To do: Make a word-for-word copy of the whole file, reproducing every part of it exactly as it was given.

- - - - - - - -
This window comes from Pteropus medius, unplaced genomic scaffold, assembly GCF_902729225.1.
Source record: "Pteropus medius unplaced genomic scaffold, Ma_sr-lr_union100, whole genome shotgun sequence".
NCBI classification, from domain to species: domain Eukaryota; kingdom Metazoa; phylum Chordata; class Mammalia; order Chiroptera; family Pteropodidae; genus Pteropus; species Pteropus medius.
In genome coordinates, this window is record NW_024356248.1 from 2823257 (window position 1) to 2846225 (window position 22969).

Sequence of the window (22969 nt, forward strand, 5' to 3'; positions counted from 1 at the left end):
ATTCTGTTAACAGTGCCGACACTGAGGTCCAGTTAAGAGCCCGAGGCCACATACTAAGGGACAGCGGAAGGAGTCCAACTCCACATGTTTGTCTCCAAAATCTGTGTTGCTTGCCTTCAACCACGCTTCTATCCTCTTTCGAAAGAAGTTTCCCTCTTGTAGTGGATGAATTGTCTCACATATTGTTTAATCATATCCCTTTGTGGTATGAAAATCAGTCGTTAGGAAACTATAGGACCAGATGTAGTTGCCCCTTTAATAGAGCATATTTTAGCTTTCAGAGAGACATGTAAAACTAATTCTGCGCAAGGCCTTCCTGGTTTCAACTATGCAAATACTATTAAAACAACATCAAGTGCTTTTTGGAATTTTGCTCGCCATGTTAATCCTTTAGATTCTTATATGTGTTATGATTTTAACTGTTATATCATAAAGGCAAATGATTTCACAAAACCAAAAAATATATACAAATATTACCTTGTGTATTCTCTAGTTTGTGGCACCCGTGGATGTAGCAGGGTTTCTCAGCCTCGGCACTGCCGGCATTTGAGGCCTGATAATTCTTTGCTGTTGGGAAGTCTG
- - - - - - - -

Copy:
This window comes from Pteropus medius, unplaced genomic scaffold, assembly GCF_902729225.1.
Source record: "Pteropus medius unplaced genomic scaffold, Ma_sr-lr_union100, whole genome shotgun sequence".
NCBI classification, from domain to species: domain Eukaryota; kingdom Metazoa; phylum Chordata; class Mammalia; order Chiroptera; family Pteropodidae; genus Pteropus; species Pteropus medius.
In genome coordinates, this window is record NW_024356248.1 from 2823257 (window position 1) to 2846225 (window position 22969).

Sequence of the window (22969 nt, forward strand, 5' to 3'; positions counted from 1 at the left end):
ATTCTGTTAACAGTGCCGACACTGAGGTCCAGTTAAGAGCCCGAGGCCACATACTAAGGGACAGCGGAAGGAGTCCAACTCCACATGTTTGTCTCCAAAATCTGTGTTGCTTGCCTTCAACCACGCTTCTATCCTCTTTCGAAAGAAGTTTCCCTCTTGTAGTGGATGAATTGTCTCACATATTGTTTAATCATATCCCTTTGTGGTATGAAAATCAGTCGTTAGGAAACTATAGGACCAGATGTAGTTGCCCCTTTAATAGAGCATATTTTAGCTTTCAGAGAGACATGTAAAACTAATTCTGCGCAAGGCCTTCCTGGTTTCAACTATGCAAATACTATTAAAACAACATCAAGTGCTTTTTGGAATTTTGCTCGCCATGTTAATCCTTTAGATTCTTATATGTGTTATGATTTTAACTGTTATATCATAAAGGCAAATGATTTCACAAAACCAAAAAATATATACAAATATTACCTTGTGTATTCTCTAGTTTGTGGCACCCGTGGATGTAGCAGGGTTTCTCAGCCTCGGCACTGCCGGCATTTGAGGCCTGATAATTCTTTGCTGTTGGGAAGTCTG